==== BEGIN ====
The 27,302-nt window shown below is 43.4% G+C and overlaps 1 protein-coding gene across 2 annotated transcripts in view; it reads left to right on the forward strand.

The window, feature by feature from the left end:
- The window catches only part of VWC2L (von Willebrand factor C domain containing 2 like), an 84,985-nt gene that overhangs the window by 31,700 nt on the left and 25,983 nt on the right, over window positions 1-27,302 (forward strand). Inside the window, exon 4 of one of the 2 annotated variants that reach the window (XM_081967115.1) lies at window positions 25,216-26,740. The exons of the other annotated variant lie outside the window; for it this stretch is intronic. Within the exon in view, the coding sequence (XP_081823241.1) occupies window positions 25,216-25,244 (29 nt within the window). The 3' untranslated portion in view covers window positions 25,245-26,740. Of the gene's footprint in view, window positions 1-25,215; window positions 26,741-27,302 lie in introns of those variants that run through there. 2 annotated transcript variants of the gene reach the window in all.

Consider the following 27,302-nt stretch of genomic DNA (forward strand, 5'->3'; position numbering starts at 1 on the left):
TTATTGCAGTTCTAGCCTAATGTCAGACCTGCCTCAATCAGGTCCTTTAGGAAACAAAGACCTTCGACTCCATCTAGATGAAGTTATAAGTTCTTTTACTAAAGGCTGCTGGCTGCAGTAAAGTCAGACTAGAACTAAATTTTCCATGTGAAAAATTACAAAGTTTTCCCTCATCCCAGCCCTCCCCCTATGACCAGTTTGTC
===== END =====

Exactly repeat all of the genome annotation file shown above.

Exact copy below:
The 27,302-nt window shown below is 43.4% G+C and overlaps 1 protein-coding gene across 2 annotated transcripts in view; it reads left to right on the forward strand.

The window, feature by feature from the left end:
- The window catches only part of VWC2L (von Willebrand factor C domain containing 2 like), an 84,985-nt gene that overhangs the window by 31,700 nt on the left and 25,983 nt on the right, over window positions 1-27,302 (forward strand). Inside the window, exon 4 of one of the 2 annotated variants that reach the window (XM_081967115.1) lies at window positions 25,216-26,740. The exons of the other annotated variant lie outside the window; for it this stretch is intronic. Within the exon in view, the coding sequence (XP_081823241.1) occupies window positions 25,216-25,244 (29 nt within the window). The 3' untranslated portion in view covers window positions 25,245-26,740. Of the gene's footprint in view, window positions 1-25,215; window positions 26,741-27,302 lie in introns of those variants that run through there. 2 annotated transcript variants of the gene reach the window in all.

Consider the following 27,302-nt stretch of genomic DNA (forward strand, 5'->3'; position numbering starts at 1 on the left):
TTATTGCAGTTCTAGCCTAATGTCAGACCTGCCTCAATCAGGTCCTTTAGGAAACAAAGACCTTCGACTCCATCTAGATGAAGTTATAAGTTCTTTTACTAAAGGCTGCTGGCTGCAGTAAAGTCAGACTAGAACTAAATTTTCCATGTGAAAAATTACAAAGTTTTCCCTCATCCCAGCCCTCCCCCTATGACCAGTTTGTC